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UNESCO heritage sites of South Aegean Sea

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Sunday, October 21, 2018

 

UNESCO HERITAGE SITES OF SOUTH AEGEAN SEA

Known for its idyllic Cycladic and Dodecanese island groups, the South Aegean is also home to the UNESCO World Heritage sites of Delos Island, the Monastery of Saint John the Theologian and the Medieval City of Rhodes. These sites offer striking reminders not just of Greek history but the story of all humankind.

They are well worth visiting as part of a larger trip to the South Aegean or even exclusively as getaways with a historic theme.

Delos Island

If you’re visiting Mykonos, Delos is just a 30-minute boat ride away either with an organized group or private excursion. Although a small island (1.32 square miles), Delos was Ancient Greece’s most sacred pilgrimage site in the 2nd and 1st centuries BC. The island was believed to be the birthplace of twin gods Apollo and Artemis and was also the center of eastern Mediterranean trade. Delos thus developed into a thriving, cosmopolitan city filled with art and beautiful homes. Attacks and raids in 88 and 69 BC launched Delos into a rapid decline which led to its eventual abandonment.

Further settlements were never built over the archeological site, and the island has remained uninhabited since 7 AD. Today, the entire island is protected and visitors can walk through the extensive ruins which include the sanctuary and the Hellenistic town and are filled with remnants of mansions, public buildings, and other structures commissioned by the island’s wealthy residents. It’s an awe-inspiring reminder of the area’s influence and cultural richness.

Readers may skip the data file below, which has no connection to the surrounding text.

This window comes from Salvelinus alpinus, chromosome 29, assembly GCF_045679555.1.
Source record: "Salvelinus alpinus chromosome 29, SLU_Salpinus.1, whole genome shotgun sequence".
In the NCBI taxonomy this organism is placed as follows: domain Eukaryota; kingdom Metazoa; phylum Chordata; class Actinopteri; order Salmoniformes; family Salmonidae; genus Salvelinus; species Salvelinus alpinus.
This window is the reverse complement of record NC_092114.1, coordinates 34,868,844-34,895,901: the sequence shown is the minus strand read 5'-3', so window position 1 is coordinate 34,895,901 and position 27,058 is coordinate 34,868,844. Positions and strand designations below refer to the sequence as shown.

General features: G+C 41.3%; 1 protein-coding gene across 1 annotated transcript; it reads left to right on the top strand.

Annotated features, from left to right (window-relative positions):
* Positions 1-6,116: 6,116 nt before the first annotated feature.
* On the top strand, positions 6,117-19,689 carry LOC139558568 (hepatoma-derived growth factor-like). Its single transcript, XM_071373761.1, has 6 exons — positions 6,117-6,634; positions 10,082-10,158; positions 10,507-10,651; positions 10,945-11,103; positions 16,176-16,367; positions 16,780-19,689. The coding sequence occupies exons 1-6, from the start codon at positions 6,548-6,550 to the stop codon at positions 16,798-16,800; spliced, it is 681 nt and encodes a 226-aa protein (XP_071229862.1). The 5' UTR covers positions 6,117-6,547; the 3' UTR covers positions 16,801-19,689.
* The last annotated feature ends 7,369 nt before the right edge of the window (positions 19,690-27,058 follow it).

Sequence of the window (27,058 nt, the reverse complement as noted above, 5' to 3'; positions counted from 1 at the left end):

Monastery of Saint John the Theologian on Patmos

Exiled to Patmos in 95 AD by the Roman Emperor Domitian, Saint John the Theologian is believed to have written the Book of Revelations and his portion of the Gospel on the island. In 1088, a fortified monastery was constructed there in his honor and has been a center for pilgrimage and of Greek Orthodox education ever since. The monastery, its surrounding town (Chora) and the cave where Saint John dictated his Gospel and Apocalypse are UNESCO World Heritage sites.

The monastery and Chora have been in continuous use since the 12th century and have been protected by the Greek state since 1948. The result is a monastery and surrounding town of exceptional architectural and historical interest which practices religious ceremonies dating from early Christianity. On Patmos, you’ll also find a good selection of quality and luxury hotels situated near the site and on the island’s beautiful beaches.

Medieval City of Rhodes

A stunning example of Gothic architecture in the Mediterranean, the fortified Medieval City of Rhodes has impressed visitors and invaders since its construction by the Knights of St. John of Jerusalem, a Hospitaller order of knights who occupied the island from 1309-1523.

The knights aimed to strengthen the island against sieges and their fortifications withstood several attacks. However, Rhodes finally fell in 1522, after a 6-month siege led by Suleyman II. The new Turkish occupiers maintained the knights’ fortifications and most of the architecture and added their own noteworthy contributions such as mosques, public buildings and baths until 1912. Since its founding, the medieval city has never been abandoned and is a remarkable, living example of one of history’s cultural crossroads.

Source: Tornos News

 
 
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